Should Your Internal Auditor Be a Subject Matter Expert?
A financial institution’s internal auditor does a lot more than review financial documents. They are a risk management fact checker—someone tasked with independently, objectively assessing the effectiveness of controls. The role of an internal auditor is to assure the board and management systems are working as they should and highlight areas where there are deficiencies so improvements can be made.
Financial risk is just one of the areas requiring internal audits. Risk processes and controls are used in every area of the institution, including compliance, IT, operations, marketing, BSA/AML, business continuity, and lending, among others.
Does that mean your internal auditor needs to be a subject matter expert in each of these areas?
The answer is no. It’s more important to have an internal auditor who is smart, independent, and a strategic thinker than one fluent in regulatory compliance or marketing.
Objectivity is more important than expertise
Objectivity is one of the main assets of an internal auditor. As the third line of defense, the audit function exists to check the work of others to assure everything is functioning as intended. They are a set of fresh eyes, drafting findings and recommendations to show where improvements are needed.
To do this, an auditor must be independent and uninvolved in creating or running the business lines and functions being audited. They shouldn’t enter an audit with preconceived notions of how the business line or function should be structured or expectations of what they will find. If internal auditors are personally invested in the project or the people responsible for their project, it may color their perceptions and introduce bias.
That doesn’t mean internal auditors shouldn’t be familiar with these areas. Auditors benefit from general training in areas like compliance and risk management. They should be familiar with major regulations and regulatory changes, but they don’t need to be experts or involved in the specifics of the financial institution’s programs. There are also solutions with built-in audit templates designed for financial institutions to make the process easier. Ongoing training that addresses emerging risks is also valuable, helping them understand how risks are evolving.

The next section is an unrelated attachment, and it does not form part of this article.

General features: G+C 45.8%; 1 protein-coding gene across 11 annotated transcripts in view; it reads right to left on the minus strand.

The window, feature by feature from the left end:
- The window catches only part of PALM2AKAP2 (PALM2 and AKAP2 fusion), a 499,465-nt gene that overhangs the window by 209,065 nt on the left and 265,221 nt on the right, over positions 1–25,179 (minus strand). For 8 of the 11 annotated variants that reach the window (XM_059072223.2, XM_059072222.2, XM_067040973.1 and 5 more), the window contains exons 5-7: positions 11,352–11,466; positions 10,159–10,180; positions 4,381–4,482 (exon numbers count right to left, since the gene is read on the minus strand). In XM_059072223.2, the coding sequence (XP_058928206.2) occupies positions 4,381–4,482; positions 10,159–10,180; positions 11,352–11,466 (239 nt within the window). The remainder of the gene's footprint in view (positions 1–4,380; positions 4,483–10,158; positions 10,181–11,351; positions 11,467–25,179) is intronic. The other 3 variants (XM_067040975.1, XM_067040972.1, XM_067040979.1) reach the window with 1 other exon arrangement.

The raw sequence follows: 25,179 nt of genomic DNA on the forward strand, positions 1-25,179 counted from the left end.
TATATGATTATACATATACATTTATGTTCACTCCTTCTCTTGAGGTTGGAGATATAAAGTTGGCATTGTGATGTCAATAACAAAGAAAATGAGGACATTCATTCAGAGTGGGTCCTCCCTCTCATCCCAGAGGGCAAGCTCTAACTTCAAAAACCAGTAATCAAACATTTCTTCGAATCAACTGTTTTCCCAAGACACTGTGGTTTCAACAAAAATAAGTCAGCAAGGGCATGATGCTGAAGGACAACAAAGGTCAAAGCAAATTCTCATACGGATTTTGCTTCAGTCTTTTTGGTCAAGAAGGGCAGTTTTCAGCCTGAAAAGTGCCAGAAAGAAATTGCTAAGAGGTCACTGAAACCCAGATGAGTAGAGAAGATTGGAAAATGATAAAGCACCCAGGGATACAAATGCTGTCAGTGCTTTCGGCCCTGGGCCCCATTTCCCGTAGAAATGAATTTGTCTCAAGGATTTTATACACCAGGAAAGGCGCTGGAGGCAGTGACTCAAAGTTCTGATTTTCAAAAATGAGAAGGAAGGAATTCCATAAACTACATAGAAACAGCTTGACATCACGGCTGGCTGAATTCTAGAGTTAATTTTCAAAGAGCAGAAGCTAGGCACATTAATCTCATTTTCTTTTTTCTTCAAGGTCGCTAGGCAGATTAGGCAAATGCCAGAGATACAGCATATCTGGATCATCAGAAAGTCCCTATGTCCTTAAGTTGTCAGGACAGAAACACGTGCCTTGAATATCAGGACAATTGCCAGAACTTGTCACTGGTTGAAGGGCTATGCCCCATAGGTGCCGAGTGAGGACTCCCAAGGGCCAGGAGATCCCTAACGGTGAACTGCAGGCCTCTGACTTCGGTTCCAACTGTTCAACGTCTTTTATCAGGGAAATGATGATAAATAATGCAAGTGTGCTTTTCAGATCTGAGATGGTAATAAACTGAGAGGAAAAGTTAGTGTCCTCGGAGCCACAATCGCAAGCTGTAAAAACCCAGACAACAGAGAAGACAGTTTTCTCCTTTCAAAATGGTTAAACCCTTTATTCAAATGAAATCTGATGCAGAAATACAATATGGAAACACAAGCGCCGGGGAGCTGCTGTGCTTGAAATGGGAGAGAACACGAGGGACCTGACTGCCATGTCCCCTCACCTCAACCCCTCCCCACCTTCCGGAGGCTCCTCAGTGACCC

Skills of an internal auditor
Many internal auditors come from an accounting background. It’s a useful skill set since their job typically involves a variety of financial documents, but it isn’t always necessary. It is necessary to have a strong foundation in audit.
Auditors are professional skeptics. Rather than take information at face value, their job is to probe for inconsistencies and oversights. They need the ability to evaluate risk controls and functions. They aren’t afraid to ask hard questions or uncover an error. A smart auditor will quickly learn to fit the pieces together—and report on the missing ones.
In the event an internal auditor has questions, financial institutions have subject matter experts on hand who can lend a hand. Best practice suggests using mid-level experts instead of department heads. Mid-level experts are less likely to view an audit as a referendum on their job performance. That makes them less likely to be worried about finding errors and weaknesses.
While in-house experts can provide insights, they should not lead the audit. They are not trained internal auditors and lack the background and knowledge to determine audit scope or procedures.
Instead of looking for an auditor who is a master of each area they’ll be auditing (a near impossible goal for most institutions), it’s far more valuable to find one who is a strategic thinker. A good internal auditor is capable of analyzing information, seeking out additional information if needed, and determining how accurate and trustworthy the information is.
Have more questions about how to structure audits? Check out our blog post Does Your FI Need an Audit Committee?